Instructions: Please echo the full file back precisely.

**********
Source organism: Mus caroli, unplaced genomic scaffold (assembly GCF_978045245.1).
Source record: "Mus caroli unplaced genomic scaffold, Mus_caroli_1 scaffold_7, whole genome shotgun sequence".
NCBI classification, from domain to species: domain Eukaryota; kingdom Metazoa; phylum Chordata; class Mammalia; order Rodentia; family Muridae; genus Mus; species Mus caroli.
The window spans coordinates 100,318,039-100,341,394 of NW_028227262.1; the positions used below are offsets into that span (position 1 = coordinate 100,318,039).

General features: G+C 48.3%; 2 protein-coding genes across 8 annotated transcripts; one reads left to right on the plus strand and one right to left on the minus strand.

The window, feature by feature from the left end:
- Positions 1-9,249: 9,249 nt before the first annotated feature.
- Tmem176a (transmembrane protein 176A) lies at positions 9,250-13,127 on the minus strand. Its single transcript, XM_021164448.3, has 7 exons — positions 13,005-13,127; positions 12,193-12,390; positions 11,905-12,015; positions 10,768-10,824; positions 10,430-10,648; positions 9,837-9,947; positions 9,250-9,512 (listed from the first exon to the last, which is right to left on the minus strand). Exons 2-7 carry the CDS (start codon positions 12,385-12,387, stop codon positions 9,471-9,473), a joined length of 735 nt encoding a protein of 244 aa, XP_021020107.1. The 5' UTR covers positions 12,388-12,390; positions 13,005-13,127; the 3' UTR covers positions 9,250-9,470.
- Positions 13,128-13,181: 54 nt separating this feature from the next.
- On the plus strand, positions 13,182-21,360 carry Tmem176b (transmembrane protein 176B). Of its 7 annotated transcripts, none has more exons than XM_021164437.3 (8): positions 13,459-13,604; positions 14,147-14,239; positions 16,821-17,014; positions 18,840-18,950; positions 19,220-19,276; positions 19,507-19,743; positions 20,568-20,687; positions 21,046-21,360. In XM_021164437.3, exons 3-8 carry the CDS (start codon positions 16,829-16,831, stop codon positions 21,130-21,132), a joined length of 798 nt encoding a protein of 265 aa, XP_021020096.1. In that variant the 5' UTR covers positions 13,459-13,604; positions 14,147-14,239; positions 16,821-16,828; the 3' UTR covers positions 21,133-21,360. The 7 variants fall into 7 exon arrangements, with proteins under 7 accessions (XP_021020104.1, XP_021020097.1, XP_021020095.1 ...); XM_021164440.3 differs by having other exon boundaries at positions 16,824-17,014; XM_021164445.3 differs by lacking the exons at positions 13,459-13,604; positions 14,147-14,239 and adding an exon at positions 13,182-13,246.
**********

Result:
Source organism: Mus caroli, unplaced genomic scaffold (assembly GCF_978045245.1).
Source record: "Mus caroli unplaced genomic scaffold, Mus_caroli_1 scaffold_7, whole genome shotgun sequence".
NCBI classification, from domain to species: domain Eukaryota; kingdom Metazoa; phylum Chordata; class Mammalia; order Rodentia; family Muridae; genus Mus; species Mus caroli.
The window spans coordinates 100,318,039-100,341,394 of NW_028227262.1; the positions used below are offsets into that span (position 1 = coordinate 100,318,039).

General features: G+C 48.3%; 2 protein-coding genes across 8 annotated transcripts; one reads left to right on the plus strand and one right to left on the minus strand.

The window, feature by feature from the left end:
- Positions 1-9,249: 9,249 nt before the first annotated feature.
- Tmem176a (transmembrane protein 176A) lies at positions 9,250-13,127 on the minus strand. Its single transcript, XM_021164448.3, has 7 exons — positions 13,005-13,127; positions 12,193-12,390; positions 11,905-12,015; positions 10,768-10,824; positions 10,430-10,648; positions 9,837-9,947; positions 9,250-9,512 (listed from the first exon to the last, which is right to left on the minus strand). Exons 2-7 carry the CDS (start codon positions 12,385-12,387, stop codon positions 9,471-9,473), a joined length of 735 nt encoding a protein of 244 aa, XP_021020107.1. The 5' UTR covers positions 12,388-12,390; positions 13,005-13,127; the 3' UTR covers positions 9,250-9,470.
- Positions 13,128-13,181: 54 nt separating this feature from the next.
- On the plus strand, positions 13,182-21,360 carry Tmem176b (transmembrane protein 176B). Of its 7 annotated transcripts, none has more exons than XM_021164437.3 (8): positions 13,459-13,604; positions 14,147-14,239; positions 16,821-17,014; positions 18,840-18,950; positions 19,220-19,276; positions 19,507-19,743; positions 20,568-20,687; positions 21,046-21,360. In XM_021164437.3, exons 3-8 carry the CDS (start codon positions 16,829-16,831, stop codon positions 21,130-21,132), a joined length of 798 nt encoding a protein of 265 aa, XP_021020096.1. In that variant the 5' UTR covers positions 13,459-13,604; positions 14,147-14,239; positions 16,821-16,828; the 3' UTR covers positions 21,133-21,360. The 7 variants fall into 7 exon arrangements, with proteins under 7 accessions (XP_021020104.1, XP_021020097.1, XP_021020095.1 ...); XM_021164440.3 differs by having other exon boundaries at positions 16,824-17,014; XM_021164445.3 differs by lacking the exons at positions 13,459-13,604; positions 14,147-14,239 and adding an exon at positions 13,182-13,246.